• Called from the floor by players anytime a player on their team is in control of the ball, or whenever the ball is dead (once you are scored upon, you are deemed to be in control, so no time-outs after you score a basket as is possible in the NCAA)
  • The Head Coach may also request a time-out from an official.
  • A player may not call timeout if both of his/her feet are in the air and any part of his/her body has broken the vertical plane of the sideline, baseline, or midcourt line
  • Ball may be advanced to front court (the 28' line [8.53 m], in specific) in some situations after calling a full or 20 second time out late in the game
WNBA
NCAA Men
  • Called from the floor by players or the coach anytime a player on their team is in control of the ball (including ball at their disposal) or whenever the ball is dead, including after a field goal or free throw scored by either team.
  • A time out shall not be recognized if an airborne player's momentum carries them out of bounds or into the back court.
NCAA Women

Jump Ball, Held Ball, Alternating Possession

FIBA
  • On all held ball/jump ball situations during the game (including the beginning of most periods), teams alternate receiving the ball ("alternating possession"), with the team not gaining possession of the initial (tossed) jump ball being the first recipient.
  • First half begins with a jump ball; alternating possession at the beginning of all other periods.
  • The shot clock shall not be reset if the offensive team retains possession of the ball through the alternating process.
NBA
  • On all held ball/jump ball situations during the game, play resumes with a (tossed) jump ball
  • If the offence retains possession after a jump ball, the clock is reset to 5 seconds or remains the same if there were more than 14 seconds on the clock. If the defense commits a violation during the jump ball, the clock is reset to 14. If the defense gains possession, the clock is reset to 24 seconds.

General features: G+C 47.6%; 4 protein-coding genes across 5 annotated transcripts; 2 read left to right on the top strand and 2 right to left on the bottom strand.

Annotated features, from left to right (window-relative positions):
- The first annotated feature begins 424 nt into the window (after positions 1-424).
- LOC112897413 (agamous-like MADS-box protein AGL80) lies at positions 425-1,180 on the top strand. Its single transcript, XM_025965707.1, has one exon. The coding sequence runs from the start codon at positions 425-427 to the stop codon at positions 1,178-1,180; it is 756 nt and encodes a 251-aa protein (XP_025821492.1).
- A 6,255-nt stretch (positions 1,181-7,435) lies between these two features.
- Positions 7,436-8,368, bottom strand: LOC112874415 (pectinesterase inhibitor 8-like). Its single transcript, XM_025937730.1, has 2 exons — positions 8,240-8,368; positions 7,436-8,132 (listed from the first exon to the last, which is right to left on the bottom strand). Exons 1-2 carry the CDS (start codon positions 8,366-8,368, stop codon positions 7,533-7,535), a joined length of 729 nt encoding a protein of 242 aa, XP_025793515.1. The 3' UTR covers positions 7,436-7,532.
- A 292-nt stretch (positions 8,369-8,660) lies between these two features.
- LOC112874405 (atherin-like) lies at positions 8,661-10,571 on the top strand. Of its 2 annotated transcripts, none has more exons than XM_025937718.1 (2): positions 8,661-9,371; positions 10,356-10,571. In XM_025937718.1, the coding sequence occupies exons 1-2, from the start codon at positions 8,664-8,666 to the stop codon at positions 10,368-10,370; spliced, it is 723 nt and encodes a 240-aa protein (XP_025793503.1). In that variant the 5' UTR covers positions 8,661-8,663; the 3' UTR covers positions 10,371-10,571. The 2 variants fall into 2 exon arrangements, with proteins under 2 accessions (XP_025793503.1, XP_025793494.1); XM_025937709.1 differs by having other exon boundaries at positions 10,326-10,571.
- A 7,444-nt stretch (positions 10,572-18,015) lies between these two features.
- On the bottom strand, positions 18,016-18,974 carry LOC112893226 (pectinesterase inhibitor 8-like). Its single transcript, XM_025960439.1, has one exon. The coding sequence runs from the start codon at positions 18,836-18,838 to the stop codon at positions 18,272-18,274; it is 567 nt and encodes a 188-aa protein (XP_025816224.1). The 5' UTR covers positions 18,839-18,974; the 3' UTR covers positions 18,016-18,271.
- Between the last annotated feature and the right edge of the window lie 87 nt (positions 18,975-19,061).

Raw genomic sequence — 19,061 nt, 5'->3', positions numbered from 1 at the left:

• First period and any overtime begin with a jump ball; periods 2, 3, and 4 start with possession based on team winning opening tip (2 and 3 to loser of tip, 4 to winner). Throw-in is treated like a throw-in after a successful basket (player may run baseline and/or pass to teammates out of bounds).
WNBA
NCAA Men
  • On all held ball/jump ball situations during the game (including the start of the second half), teams alternate receiving the ball ("alternating possession"), with the team not gaining possession of the last (tossed) jump ball being the first recipient
  • The game and any overtime period start with a jump ball; alternating possession at the beginning of the second half
  • If the offensive team retains the ball due to the alternating process, the shot clock shall not be reset.
NCAA Women

Substitutions

FIBA
  • A "substitution opportunity" begins when the clock is stopped and the ball is dead (i.e. after a whistle or after a field goal in the last two minutes). It ends when an official steps into the circle to toss a jump ball or an official steps into the lane to administer free throw(s) or the ball is at the disposal of a player for a throw-in. One major effect of this is to disallow subs between free throws.
  • If the last free throw is successful (or is followed by possession), either team may substitute.
  • After a basket in the last two minutes, the team scored upon may initiate a substitution (the player(s) must be there before the basket is scored). If only the team that scores wants the substitution, it shall not be allowed.
  • Referee's stoppages are explicitly included as substitution opportunities for either or both teams.
NBA
  • Subs permitted by either team when the clock is stopped and the ball is dead. Exception: Subs not permitted after a successful final free throw or field goal (in the final minute(s) of a period). In many cases, the player must be in the 8' box (near the centre of the scorer's table) at the time of the stoppage in order to come into the game.
  • Subs are not allowed during a referee's stoppage (e.g., delay of game warning, stopping play due to an errant ball).
  • During free throw activity, subs are permitted after the first free throw in a multiple throw penalty, but not thereafter (i.e. not between the second and third throws, nor after a successful final throw). "Sub for the shooter" is not generally permitted.
WNBA
NCAA Men
  • Subs by either team permitted when the clock is stopped and the ball is dead, including after a successful free throw. Exception: Substitutions shall not be permitted in the last 59.9 seconds of the second half or any extra period when the clock is stopped (a) due to a successful field goal, (b) to correct a timer's mistake, or (c) due to an inadvertent whistle.